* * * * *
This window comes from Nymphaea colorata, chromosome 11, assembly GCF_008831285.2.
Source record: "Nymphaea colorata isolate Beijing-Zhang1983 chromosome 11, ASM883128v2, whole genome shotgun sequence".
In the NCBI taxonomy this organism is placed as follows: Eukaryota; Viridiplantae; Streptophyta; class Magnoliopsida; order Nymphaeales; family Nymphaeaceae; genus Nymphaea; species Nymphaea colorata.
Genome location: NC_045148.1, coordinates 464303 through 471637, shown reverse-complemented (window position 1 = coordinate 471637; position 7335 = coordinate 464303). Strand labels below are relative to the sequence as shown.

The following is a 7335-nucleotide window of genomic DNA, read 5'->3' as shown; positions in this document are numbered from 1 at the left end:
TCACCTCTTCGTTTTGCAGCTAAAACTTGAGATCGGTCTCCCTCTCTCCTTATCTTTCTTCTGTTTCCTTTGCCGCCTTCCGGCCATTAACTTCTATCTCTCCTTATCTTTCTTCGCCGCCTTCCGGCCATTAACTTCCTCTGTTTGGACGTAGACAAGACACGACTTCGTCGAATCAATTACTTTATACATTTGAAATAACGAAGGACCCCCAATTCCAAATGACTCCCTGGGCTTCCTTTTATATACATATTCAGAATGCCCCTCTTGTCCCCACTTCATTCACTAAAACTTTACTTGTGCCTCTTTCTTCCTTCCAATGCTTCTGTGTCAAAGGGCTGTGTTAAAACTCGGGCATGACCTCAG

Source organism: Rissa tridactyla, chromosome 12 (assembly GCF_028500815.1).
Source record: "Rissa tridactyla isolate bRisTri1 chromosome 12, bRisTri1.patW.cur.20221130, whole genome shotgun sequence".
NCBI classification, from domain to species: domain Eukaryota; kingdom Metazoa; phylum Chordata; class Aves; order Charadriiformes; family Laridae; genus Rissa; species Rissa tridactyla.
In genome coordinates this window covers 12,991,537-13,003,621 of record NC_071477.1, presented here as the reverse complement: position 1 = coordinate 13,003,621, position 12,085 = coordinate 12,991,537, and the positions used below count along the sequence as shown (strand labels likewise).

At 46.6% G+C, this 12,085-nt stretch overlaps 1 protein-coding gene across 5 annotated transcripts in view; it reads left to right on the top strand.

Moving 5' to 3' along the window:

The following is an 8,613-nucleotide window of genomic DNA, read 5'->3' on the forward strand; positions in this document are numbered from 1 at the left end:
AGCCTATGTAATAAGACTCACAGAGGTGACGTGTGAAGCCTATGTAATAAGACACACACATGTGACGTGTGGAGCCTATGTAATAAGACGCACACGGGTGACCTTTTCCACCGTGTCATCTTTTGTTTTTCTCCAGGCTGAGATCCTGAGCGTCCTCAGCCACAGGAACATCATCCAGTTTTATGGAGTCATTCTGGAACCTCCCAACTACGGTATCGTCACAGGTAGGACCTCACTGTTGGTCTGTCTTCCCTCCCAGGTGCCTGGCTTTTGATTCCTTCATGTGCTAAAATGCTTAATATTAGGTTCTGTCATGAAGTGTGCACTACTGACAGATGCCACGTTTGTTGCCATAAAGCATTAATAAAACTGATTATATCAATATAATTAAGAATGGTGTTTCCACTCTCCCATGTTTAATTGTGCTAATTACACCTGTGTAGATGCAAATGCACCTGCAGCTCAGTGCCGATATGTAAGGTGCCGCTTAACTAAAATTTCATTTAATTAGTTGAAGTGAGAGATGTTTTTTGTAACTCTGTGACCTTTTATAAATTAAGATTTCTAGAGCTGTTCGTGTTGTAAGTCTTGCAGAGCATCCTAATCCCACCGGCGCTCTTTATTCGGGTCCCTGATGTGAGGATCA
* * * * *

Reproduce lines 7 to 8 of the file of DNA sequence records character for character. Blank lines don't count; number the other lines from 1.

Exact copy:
Source organism: Rissa tridactyla, chromosome 12 (assembly GCF_028500815.1).
Source record: "Rissa tridactyla isolate bRisTri1 chromosome 12, bRisTri1.patW.cur.20221130, whole genome shotgun sequence".